Two Thumbs up for Post-Modernism!
The media fetches a starring role in Godzilla, from the backbiting tactics of its television news reporters to a rescue via an Intranet connection. Most mind-boggling of all, however, is that a Roger Ebert (Michael Lerner) lookalike schleps about as–how's this for subtlety?–Mayor Ebert, top dog of New York. He's forever accompanied by, yes, a balding, sweater-clad adviser who keeps him happily supplied with candy. Are these caricatures self-referential? Boldly satirical? Or just plain goofy? Who knows, but such touches provide an undisguised commentary on our media-smitten society. In fact, film promotion and criticism are so incestuous today that the idea of Siskel and Ebert battling a computer-generated, overhyped beast–itself emblematic of Hollywood's preference for style over substance–just may be the scariest part of the movie.
Fear of Foreigners?
Some observers have gone so far as to muse that the new Godzilla offers a sympathetic allegory for immigration to the U.S. Think about it: an earnest creature, intent on raising a family, travels from afar to New York City. He tries to settle in but stirs so much panic and suspicion that throngs of white people (the film portrays a Big Apple conspicuously devoid of any ethnic diversity) flee to the suburbs. Ultimately, he must sacrifice his own life in the hope that his young will prosper in this new land (or at least in a sequel).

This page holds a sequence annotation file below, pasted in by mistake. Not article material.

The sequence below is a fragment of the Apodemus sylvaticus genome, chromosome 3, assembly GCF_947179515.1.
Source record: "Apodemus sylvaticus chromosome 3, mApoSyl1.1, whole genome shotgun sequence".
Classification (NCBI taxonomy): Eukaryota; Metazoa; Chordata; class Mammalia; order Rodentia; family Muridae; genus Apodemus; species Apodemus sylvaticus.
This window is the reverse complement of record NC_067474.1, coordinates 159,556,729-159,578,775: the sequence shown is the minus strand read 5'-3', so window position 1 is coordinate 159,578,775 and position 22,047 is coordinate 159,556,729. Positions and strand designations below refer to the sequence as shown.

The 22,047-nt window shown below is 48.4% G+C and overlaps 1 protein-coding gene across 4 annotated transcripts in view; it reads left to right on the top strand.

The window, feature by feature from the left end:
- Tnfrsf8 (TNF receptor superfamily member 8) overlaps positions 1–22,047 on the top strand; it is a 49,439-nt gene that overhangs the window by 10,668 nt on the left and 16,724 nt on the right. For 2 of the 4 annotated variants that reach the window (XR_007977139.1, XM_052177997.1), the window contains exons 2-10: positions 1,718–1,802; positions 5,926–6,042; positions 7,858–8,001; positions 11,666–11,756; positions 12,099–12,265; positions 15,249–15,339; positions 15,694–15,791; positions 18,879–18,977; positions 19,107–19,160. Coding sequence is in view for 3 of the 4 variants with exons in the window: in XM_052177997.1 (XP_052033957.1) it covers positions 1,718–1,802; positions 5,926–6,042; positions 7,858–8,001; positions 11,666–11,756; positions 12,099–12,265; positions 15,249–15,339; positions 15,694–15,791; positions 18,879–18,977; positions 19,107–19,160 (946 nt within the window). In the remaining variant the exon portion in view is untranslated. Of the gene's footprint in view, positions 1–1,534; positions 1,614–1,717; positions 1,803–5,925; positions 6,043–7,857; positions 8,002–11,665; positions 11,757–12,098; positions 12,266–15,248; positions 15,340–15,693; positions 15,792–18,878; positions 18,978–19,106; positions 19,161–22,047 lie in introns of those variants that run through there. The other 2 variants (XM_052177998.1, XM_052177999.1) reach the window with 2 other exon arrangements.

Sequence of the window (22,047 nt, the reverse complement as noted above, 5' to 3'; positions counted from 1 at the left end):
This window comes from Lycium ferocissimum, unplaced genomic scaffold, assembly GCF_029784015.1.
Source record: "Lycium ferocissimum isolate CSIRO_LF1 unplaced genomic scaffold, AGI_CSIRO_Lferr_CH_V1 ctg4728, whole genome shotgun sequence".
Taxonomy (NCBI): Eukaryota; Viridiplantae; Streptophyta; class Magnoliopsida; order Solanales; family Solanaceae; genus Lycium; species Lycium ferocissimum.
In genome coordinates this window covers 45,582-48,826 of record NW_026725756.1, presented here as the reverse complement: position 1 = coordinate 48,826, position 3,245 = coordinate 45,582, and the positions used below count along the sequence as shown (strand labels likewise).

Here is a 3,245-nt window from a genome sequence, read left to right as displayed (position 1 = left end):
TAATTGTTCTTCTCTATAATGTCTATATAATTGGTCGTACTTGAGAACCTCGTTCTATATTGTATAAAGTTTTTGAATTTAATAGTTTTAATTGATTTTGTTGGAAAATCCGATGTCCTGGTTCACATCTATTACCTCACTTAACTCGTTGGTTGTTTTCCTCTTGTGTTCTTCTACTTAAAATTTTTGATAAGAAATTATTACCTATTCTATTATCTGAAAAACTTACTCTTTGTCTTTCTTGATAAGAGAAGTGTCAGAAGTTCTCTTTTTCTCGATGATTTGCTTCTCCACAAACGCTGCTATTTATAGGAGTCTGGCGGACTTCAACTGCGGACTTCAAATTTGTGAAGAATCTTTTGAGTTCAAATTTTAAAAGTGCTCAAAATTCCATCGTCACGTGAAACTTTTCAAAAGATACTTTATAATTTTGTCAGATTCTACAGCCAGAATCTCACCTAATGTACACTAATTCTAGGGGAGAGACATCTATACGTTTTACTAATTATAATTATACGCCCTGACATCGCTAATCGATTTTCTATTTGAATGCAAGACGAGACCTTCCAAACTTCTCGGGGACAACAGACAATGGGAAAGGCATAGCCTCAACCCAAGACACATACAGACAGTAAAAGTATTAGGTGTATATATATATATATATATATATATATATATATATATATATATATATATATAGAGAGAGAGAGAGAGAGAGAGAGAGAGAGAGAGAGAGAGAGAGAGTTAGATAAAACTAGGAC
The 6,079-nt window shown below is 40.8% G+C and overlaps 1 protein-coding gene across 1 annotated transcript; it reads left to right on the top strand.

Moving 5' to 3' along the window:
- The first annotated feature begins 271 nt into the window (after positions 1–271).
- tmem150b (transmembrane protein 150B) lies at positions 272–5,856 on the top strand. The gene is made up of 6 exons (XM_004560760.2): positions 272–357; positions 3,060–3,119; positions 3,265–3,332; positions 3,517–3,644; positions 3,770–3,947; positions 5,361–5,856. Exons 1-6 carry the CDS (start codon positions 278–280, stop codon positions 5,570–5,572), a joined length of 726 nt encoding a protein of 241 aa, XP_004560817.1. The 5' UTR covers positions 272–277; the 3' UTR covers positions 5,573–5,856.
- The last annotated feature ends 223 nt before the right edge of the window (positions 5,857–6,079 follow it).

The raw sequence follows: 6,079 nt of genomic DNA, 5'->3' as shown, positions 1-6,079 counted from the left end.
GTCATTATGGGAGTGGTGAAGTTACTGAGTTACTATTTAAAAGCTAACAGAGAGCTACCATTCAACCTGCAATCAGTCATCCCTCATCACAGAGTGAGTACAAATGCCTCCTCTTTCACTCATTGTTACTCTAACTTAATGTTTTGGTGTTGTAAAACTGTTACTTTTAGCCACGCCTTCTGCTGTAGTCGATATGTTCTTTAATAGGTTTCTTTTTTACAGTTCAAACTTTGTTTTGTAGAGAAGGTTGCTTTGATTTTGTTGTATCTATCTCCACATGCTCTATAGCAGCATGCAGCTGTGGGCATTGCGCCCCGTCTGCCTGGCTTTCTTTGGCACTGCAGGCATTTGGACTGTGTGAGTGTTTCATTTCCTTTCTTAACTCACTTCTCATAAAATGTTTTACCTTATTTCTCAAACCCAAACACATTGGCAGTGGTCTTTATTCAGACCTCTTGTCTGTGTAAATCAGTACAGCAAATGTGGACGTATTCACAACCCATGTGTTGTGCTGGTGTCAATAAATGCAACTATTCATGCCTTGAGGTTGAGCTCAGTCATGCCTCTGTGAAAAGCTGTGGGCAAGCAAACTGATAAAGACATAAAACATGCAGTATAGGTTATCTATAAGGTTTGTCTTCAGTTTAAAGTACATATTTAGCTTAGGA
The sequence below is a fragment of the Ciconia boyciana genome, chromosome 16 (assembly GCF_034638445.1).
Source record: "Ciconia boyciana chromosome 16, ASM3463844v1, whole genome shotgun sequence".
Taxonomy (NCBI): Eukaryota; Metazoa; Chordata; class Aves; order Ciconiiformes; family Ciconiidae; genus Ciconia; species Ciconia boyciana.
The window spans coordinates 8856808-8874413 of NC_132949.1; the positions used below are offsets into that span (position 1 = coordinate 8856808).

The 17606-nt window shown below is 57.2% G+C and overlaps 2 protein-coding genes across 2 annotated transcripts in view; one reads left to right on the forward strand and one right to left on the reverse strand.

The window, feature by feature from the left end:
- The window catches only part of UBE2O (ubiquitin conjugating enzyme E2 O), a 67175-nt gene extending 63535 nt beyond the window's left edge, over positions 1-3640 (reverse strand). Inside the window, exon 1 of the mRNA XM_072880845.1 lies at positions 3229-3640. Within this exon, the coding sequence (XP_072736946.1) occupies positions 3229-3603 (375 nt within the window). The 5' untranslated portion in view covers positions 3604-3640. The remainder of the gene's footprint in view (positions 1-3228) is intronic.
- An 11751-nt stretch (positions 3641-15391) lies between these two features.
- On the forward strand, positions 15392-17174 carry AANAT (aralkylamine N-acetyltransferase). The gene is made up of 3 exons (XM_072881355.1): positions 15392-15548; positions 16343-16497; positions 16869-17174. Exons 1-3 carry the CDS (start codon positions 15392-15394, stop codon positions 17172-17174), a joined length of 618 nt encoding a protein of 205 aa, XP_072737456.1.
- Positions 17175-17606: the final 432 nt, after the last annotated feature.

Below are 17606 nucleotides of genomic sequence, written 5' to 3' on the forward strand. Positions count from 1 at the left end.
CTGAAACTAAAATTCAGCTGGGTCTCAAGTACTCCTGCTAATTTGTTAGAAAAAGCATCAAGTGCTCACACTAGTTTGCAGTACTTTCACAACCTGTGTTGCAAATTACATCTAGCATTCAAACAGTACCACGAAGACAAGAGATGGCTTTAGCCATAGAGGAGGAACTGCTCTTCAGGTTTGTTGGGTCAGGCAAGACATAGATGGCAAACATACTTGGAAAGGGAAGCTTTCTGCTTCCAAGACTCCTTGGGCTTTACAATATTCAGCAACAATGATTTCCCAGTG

Indeed, on the cusp of the new millennium, 1998's Godzilla inspires all sorts of fresh theories about what this monster means to our collective culture. At the very minimum, spinning such hypotheses helps to while away what has turned out to be a pretty mind-numbing two hours. Size may matter, but judging from sci-fi's fantastical past, so does symbolism.
—Alicia Potter is an Entertainment Editor at Information Please.
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